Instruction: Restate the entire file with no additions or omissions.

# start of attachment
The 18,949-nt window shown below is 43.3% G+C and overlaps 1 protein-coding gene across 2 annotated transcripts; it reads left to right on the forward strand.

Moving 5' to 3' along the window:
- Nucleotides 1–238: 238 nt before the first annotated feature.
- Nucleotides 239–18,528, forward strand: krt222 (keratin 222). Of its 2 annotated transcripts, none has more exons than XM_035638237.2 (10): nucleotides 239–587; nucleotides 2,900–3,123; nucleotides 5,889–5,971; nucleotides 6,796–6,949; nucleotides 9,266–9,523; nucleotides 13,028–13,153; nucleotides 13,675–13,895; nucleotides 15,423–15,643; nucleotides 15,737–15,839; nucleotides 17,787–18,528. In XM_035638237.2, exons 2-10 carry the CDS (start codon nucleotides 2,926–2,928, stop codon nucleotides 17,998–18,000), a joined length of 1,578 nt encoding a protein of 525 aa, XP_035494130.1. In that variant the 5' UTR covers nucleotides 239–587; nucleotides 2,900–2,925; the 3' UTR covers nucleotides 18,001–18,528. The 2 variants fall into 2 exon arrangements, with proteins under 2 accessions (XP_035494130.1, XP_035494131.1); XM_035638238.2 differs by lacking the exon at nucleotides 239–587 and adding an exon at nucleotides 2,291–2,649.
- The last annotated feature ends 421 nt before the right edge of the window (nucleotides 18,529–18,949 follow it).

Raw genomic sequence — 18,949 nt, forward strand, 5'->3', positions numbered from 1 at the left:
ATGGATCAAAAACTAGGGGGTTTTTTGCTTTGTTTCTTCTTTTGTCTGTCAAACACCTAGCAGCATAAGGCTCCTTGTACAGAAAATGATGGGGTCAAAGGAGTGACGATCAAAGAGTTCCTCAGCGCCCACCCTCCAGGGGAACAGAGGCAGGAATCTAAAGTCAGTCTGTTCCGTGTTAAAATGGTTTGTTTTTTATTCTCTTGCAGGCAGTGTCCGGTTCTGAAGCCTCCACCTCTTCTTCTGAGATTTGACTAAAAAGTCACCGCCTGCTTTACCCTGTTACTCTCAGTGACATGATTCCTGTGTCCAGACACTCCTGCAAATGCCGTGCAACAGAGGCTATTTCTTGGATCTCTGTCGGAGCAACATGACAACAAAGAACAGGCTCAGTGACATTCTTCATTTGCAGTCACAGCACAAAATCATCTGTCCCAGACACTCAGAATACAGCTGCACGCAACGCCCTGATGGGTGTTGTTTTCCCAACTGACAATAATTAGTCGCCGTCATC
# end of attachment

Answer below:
The 18,949-nt window shown below is 43.3% G+C and overlaps 1 protein-coding gene across 2 annotated transcripts; it reads left to right on the forward strand.

Moving 5' to 3' along the window:
- Nucleotides 1–238: 238 nt before the first annotated feature.
- Nucleotides 239–18,528, forward strand: krt222 (keratin 222). Of its 2 annotated transcripts, none has more exons than XM_035638237.2 (10): nucleotides 239–587; nucleotides 2,900–3,123; nucleotides 5,889–5,971; nucleotides 6,796–6,949; nucleotides 9,266–9,523; nucleotides 13,028–13,153; nucleotides 13,675–13,895; nucleotides 15,423–15,643; nucleotides 15,737–15,839; nucleotides 17,787–18,528. In XM_035638237.2, exons 2-10 carry the CDS (start codon nucleotides 2,926–2,928, stop codon nucleotides 17,998–18,000), a joined length of 1,578 nt encoding a protein of 525 aa, XP_035494130.1. In that variant the 5' UTR covers nucleotides 239–587; nucleotides 2,900–2,925; the 3' UTR covers nucleotides 18,001–18,528. The 2 variants fall into 2 exon arrangements, with proteins under 2 accessions (XP_035494130.1, XP_035494131.1); XM_035638238.2 differs by lacking the exon at nucleotides 239–587 and adding an exon at nucleotides 2,291–2,649.
- The last annotated feature ends 421 nt before the right edge of the window (nucleotides 18,529–18,949 follow it).

Raw genomic sequence — 18,949 nt, forward strand, 5'->3', positions numbered from 1 at the left:
ATGGATCAAAAACTAGGGGGTTTTTTGCTTTGTTTCTTCTTTTGTCTGTCAAACACCTAGCAGCATAAGGCTCCTTGTACAGAAAATGATGGGGTCAAAGGAGTGACGATCAAAGAGTTCCTCAGCGCCCACCCTCCAGGGGAACAGAGGCAGGAATCTAAAGTCAGTCTGTTCCGTGTTAAAATGGTTTGTTTTTTATTCTCTTGCAGGCAGTGTCCGGTTCTGAAGCCTCCACCTCTTCTTCTGAGATTTGACTAAAAAGTCACCGCCTGCTTTACCCTGTTACTCTCAGTGACATGATTCCTGTGTCCAGACACTCCTGCAAATGCCGTGCAACAGAGGCTATTTCTTGGATCTCTGTCGGAGCAACATGACAACAAAGAACAGGCTCAGTGACATTCTTCATTTGCAGTCACAGCACAAAATCATCTGTCCCAGACACTCAGAATACAGCTGCACGCAACGCCCTGATGGGTGTTGTTTTCCCAACTGACAATAATTAGTCGCCGTCATC